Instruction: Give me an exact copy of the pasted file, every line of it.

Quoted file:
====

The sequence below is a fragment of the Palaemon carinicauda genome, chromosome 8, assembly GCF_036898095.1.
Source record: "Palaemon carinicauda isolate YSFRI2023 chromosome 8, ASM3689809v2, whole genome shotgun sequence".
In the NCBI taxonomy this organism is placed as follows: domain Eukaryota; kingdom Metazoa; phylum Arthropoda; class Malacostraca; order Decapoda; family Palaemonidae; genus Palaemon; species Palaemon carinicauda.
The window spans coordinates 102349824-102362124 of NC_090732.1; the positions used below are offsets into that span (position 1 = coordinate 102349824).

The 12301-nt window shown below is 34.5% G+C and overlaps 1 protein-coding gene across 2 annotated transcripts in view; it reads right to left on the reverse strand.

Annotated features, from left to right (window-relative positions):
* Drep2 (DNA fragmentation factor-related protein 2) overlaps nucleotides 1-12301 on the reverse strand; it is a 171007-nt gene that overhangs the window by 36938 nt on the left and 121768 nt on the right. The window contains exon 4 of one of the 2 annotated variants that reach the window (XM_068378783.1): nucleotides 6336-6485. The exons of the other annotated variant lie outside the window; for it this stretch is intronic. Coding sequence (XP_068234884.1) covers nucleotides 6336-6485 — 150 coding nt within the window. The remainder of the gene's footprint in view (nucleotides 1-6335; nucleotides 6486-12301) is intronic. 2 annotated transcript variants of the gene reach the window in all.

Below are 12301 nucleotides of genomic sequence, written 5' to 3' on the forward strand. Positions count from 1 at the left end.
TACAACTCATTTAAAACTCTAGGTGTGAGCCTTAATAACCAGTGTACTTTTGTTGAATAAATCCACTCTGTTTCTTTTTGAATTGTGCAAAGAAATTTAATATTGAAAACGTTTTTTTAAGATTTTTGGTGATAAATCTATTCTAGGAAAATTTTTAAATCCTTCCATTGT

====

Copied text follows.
The sequence below is a fragment of the Palaemon carinicauda genome, chromosome 8, assembly GCF_036898095.1.
Source record: "Palaemon carinicauda isolate YSFRI2023 chromosome 8, ASM3689809v2, whole genome shotgun sequence".
In the NCBI taxonomy this organism is placed as follows: domain Eukaryota; kingdom Metazoa; phylum Arthropoda; class Malacostraca; order Decapoda; family Palaemonidae; genus Palaemon; species Palaemon carinicauda.
The window spans coordinates 102349824-102362124 of NC_090732.1; the positions used below are offsets into that span (position 1 = coordinate 102349824).

The 12301-nt window shown below is 34.5% G+C and overlaps 1 protein-coding gene across 2 annotated transcripts in view; it reads right to left on the reverse strand.

Annotated features, from left to right (window-relative positions):
* Drep2 (DNA fragmentation factor-related protein 2) overlaps nucleotides 1-12301 on the reverse strand; it is a 171007-nt gene that overhangs the window by 36938 nt on the left and 121768 nt on the right. The window contains exon 4 of one of the 2 annotated variants that reach the window (XM_068378783.1): nucleotides 6336-6485. The exons of the other annotated variant lie outside the window; for it this stretch is intronic. Coding sequence (XP_068234884.1) covers nucleotides 6336-6485 — 150 coding nt within the window. The remainder of the gene's footprint in view (nucleotides 1-6335; nucleotides 6486-12301) is intronic. 2 annotated transcript variants of the gene reach the window in all.

Below are 12301 nucleotides of genomic sequence, written 5' to 3' on the forward strand. Positions count from 1 at the left end.
TACAACTCATTTAAAACTCTAGGTGTGAGCCTTAATAACCAGTGTACTTTTGTTGAATAAATCCACTCTGTTTCTTTTTGAATTGTGCAAAGAAATTTAATATTGAAAACGTTTTTTTAAGATTTTTGGTGATAAATCTATTCTAGGAAAATTTTTAAATCCTTCCATTGT